"Remember... A good friend will help you move... A REALLY good friend will help you move a body... Let me know if you ever need me to bring a shovel," the post said.

Credit: Vicki Barnard
Ahren and his daughter, Geneva.

No one has seen Ahren in the 18 years since. 

Multiple attempts to contact Deen through Facebook messenger and at his residence for this story were unsuccessful.


Jeramy Burt was last seen in the 2200 block of Hervey Street at 10:30 p.m. on Feb. 11, 2007. Burt, who was 33 at the time, left his father's house and was en route to a friend's home, but never arrived there, according to his mother, Sheryl Burt.

Jeramy Burt was a military man serving in the U.S. Navy who loved his daughter, Mackenzie — so in love with her when she was born, Sheryl Burt said, he wrote a poem about her. He never would have left his daughter, Sheryl Burt said.

Sheryl loved Jeramy, describing him as “so damn stubborn.”

“You could tell him that if he went out there and climbed that tree, he might fall out and break his arm. He would go out there one day, he would fall out, break his arm and he still wouldn't believe you,” she said.

When Jeramy Burt disappeared, his ex-wife Kim George reported him missing.

George, who later died in 2016, received cryptic texts from her ex-husband's phone shortly after he disappeared, saying that he was leaving to start a new life, Sheryl Burt said. George didn’t believe they were from him, and neither did his mother.

Sheryl Burt said the police obtained Jeramy’s phone records, which showed a 20-minute call made from a payphone in Mountain Home, about a half-hour from Boise, around the time of his disappearance. There were no security cameras outside the store at the time to confirm who this person was.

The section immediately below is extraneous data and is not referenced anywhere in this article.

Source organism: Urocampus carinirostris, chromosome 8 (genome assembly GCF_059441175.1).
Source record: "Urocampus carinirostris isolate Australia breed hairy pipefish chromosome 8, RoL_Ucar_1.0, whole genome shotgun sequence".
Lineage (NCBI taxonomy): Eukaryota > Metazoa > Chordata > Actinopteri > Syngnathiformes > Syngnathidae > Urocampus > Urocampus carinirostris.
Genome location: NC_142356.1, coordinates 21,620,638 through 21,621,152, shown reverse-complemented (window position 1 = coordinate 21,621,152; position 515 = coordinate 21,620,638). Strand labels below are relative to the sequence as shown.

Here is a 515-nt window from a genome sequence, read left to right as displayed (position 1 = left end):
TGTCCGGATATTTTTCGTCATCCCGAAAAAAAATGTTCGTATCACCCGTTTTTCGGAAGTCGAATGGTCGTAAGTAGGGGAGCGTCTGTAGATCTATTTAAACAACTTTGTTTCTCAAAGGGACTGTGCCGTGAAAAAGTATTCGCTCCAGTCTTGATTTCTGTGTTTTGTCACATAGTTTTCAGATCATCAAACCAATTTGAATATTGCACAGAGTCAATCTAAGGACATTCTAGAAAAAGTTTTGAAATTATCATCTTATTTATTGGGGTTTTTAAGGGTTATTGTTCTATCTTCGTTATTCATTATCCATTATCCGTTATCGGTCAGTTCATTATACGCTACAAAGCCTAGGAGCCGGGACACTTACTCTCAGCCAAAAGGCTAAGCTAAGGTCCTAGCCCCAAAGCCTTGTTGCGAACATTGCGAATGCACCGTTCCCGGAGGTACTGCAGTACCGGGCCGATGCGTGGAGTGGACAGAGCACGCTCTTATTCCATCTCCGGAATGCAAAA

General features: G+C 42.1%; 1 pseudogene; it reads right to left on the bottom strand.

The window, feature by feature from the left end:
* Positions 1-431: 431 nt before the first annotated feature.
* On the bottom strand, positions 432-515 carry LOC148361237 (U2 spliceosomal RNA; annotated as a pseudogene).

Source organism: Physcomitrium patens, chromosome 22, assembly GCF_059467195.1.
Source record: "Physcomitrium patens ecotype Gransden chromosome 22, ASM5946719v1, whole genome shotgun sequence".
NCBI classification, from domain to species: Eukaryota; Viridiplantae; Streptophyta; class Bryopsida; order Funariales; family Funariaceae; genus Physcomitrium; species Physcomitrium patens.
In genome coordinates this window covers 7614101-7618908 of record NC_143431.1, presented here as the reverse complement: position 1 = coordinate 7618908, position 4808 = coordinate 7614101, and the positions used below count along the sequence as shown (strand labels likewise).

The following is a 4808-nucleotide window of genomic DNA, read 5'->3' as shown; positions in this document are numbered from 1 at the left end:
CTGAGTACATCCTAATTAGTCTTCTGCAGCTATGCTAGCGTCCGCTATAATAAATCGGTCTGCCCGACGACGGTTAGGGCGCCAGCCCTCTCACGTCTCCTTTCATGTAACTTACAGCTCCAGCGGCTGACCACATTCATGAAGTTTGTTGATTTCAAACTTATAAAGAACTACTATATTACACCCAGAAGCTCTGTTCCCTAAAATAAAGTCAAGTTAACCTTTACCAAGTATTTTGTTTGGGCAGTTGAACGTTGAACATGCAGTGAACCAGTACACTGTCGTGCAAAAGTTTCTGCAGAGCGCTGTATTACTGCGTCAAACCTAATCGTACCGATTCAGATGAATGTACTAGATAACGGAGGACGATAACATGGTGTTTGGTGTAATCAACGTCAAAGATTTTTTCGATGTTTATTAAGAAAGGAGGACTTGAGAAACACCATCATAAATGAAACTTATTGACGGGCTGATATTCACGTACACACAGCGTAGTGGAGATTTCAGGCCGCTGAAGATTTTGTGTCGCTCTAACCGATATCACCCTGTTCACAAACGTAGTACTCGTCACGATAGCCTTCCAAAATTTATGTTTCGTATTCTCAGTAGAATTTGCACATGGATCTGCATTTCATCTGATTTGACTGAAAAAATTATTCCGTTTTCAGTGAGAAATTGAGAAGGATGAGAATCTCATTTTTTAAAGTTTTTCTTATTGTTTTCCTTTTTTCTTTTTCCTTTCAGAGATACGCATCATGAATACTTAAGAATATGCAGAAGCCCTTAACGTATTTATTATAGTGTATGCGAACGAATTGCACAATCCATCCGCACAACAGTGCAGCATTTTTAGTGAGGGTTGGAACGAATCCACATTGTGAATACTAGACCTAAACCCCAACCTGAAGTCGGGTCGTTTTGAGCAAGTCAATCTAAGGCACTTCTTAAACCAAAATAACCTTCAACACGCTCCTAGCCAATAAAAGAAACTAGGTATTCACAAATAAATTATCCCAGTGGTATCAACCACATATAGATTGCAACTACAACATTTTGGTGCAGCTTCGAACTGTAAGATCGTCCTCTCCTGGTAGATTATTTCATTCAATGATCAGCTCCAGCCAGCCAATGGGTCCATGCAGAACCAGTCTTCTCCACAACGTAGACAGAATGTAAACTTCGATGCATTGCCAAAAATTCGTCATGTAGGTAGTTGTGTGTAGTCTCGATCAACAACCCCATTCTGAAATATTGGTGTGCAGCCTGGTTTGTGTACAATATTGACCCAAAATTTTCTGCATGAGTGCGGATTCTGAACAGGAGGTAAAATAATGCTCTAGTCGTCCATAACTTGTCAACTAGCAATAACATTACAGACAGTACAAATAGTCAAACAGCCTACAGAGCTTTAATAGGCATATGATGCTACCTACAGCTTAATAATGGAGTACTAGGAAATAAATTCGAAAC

Credit: Sheryl Burt
Jeramy Burt and his daughter, Mackenzie.

Former Boise Police Detective Jeff Wudarcki doesn’t remember the phone call, but he did remember Jeramy’s debit card was used a couple of times in Mountain Home. 

In the months after Jeramy Burt went missing, his 2003 Mercury Cougar was found burned up in the Owyhee Desert.

There were many searches in the area where the vehicle was found — Wudarcki never saw the car in person at the time, but said he studied evidence photos extensively to track down anything of concern. The car was swabbed for evidence but nothing came of it since it was so severely burned, Wudarcki said.

Wudarcki also sought out an arson expert to review the photos, and nothing came of that either.

Sheryl Burt believes there were two people involved in disposing of the car. It was too secluded of an area, and driving it to the location where it was found would have proven difficult, she said.

Wudarcki said the reason for the concealment of the car truly depends on what someone’s theory is regarding Jeramy’s disappearance.

“If you have the theory that something happened to Jeramy then I would say yeah, it was probably burned to conceal evidence. I don't see another reason to burn it. It was way out in the middle of nowhere,” Wudarcki said.

“If he was just trying to get away, he just dumped the car and you go do your thing. So to me, it concerns me that something happened to him, and somebody did something to get rid of evidence in the car.”

Credit: Sheryl Burt
Jeramy's car found burned up in the desert.

Boise police spokeswoman Haley Williams said that detectives will continue to work on the two cold cases as tips come in. Anyone with information is urged to contact police, she said. 


Constance Norris and Jeannie Braun, now Jeannie Hughes, were good friends in the early 2000s, according to Wudarcki. Both were divorce and family lawyers with potential mutual connections. Hughes was considered a person of interest in the case of Jeramy Burt, and Norris was interviewed in the case of Ahren Barnard. 

In a YouTube video posted by Into Darkness Northwest, a local true crime investigative group, Norris maintained that she was not familiar with Ahren when the group questioned her at her home this year.